On the morning of Wednesday’s Democratic debate, Elizabeth Warren received what was surely a welcome boost: Health care activist Ady Barkan, who has devoted his life to improving American health care as he slowly dies from ALS, endorsed Warren’s candidacy for president.
It was a major endorsement. Barkan has been among the most influential and tireless champions of single-payer health care, activism informed by the exorbitant costs he and his family suffer as a result of his disease. He advised Rep. Pramila Jayapal (D-Wash.) and fellow 2020 hopeful Bernie Sanders on their respective House and Senate Medicare for All bills and delivered an emotional testimony on the subject at the House’s first-ever Medicare for All hearing earlier this year.
Barkan lauded what Warren proposed to immediately do in her first 100 days in office, which she repeated from the debate stage: Improve existing Medicare to include coverage for dental, hearing, mental health, and long-term care; immediately lower the eligibility age for Medicare to 50, granting 57 million people access to government-sponsored care; and establish a plan that would automatically enroll Americans under 18 and everyone making less money than 200 percent of the federal poverty level. “I have spent much of my time advocating for Medicare for All,” Barkan explained in his endorsement. “Warren shares that goal. And über-wonk that she is, Warren has recently articulated in detail how to pay for and transition to a single-payer health care system.”
Barkan’s vote of confidence for Warren gave the Massachusetts senator some desperately needed cover. Warren’s position on health care had been amorphous heading into the fall; during a summer debate, she raised her hand and said she was “with Bernie” on Medicare for All, but failed to outline the contours of what her plan would look like—a noticeable gap for a candidate who famously has a plan for everything. When her transition to Medicare for All finally manifested earlier this month, Sanders purists slammed her for the mechanism of that provision: After those immediate extensions in the first 100 days, she’d rely on Congress to pass legislation to officially implement a government-backed single payer plan, something that she wouldn’t expect to happen until her third year in the White House. “In the third year, when people have had a chance to feel it and taste it and live with it, we’re going to vote and we’re going to want Medicare for all,” Warren said with confidence from the debate stage.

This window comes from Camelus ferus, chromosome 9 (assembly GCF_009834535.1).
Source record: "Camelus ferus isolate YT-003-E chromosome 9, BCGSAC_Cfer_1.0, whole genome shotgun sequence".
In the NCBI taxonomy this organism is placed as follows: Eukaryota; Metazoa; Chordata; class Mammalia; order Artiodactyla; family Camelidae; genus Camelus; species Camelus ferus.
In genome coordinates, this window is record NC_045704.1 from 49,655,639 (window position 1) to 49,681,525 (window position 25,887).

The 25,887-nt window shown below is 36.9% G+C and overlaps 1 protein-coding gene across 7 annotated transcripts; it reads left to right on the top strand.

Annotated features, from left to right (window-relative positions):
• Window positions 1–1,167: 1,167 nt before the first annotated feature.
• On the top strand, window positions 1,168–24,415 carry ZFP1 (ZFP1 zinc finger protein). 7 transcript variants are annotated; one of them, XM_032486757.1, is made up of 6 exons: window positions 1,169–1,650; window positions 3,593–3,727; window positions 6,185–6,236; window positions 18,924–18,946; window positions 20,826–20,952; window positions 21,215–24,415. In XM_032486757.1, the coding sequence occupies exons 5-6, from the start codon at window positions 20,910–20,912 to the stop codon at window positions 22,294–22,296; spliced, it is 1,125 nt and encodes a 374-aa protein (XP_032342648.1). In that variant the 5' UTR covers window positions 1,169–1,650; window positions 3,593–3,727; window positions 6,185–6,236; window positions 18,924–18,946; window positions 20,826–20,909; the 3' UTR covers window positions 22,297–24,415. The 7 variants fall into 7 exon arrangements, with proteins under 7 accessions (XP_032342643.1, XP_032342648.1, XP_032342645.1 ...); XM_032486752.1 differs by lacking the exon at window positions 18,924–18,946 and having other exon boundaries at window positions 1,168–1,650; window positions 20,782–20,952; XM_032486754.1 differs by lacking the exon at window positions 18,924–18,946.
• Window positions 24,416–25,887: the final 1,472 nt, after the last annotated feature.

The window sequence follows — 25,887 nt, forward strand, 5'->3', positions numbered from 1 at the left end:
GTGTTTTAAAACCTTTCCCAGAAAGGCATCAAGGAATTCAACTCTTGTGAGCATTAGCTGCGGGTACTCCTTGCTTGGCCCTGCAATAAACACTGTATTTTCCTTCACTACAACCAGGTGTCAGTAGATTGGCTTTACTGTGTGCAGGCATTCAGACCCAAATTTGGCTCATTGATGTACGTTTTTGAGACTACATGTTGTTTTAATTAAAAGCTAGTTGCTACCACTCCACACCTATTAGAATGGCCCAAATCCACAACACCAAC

But the attacks from the left were not Warren’s concern on Wednesday night. Sanders, when given the opportunity, chose not to criticize Warren and instead pivoted to her typical talking points about the dysfunction of private insurance, noting that “the current health care system is not only cruel, it is dysfunctional.”
Instead, the challenges came from former Vice President Joe Biden, who’s spent much of the fall hammering Warren for bringing an “elitist” attitude to her health care plan. “It’s representative of an elitism that working- and middle-class people do not share: ‘We know best; you know nothing.’ ‘If you were only as smart as I am, you would agree with me,'” Biden wrote in a Medium post on November 5.
On the debate stage, Biden went at her again. “You have to give up private insurance,” Biden said. He explained that his universal health care proposal would allow people to “buy into a Medicare-like proposal,” taking a jab at Sanders and Warren by explaining, “I trust the American people to make good judgements about what’s in their interests.” To top it all off, “The vast majority of Democrats do not support Medicare for All,” the former vice president said.
Biden didn’t have his facts straight on that point. The Kaiser Family Foundation’s most recent polling found that a majority Democrats and half of independent voters favor Medicare for All. Back in January, another Kaiser poll found that over 80 percent of Democrats were in favor of both a public option similar to Biden’s proposal as well as a single-payer government-sponsored insurance system.
That piling on hasn’t only come from the debate stage. Last week, President Barack Obama, addressing a crowd of some of the Democratic party’s wealthiest donors, voiced concern that continued emphasis on Medicare for All could alienate moderate voters worried about losing their private health insurance—regardless of what type of plan might follow in its stead.
Warren may have been the subject of leftist attacks, but when onstage with her fellow Democratic frontrunners, she had the chance to show how much closer she is to Sanders than to the alternatives other candidates are putting forth.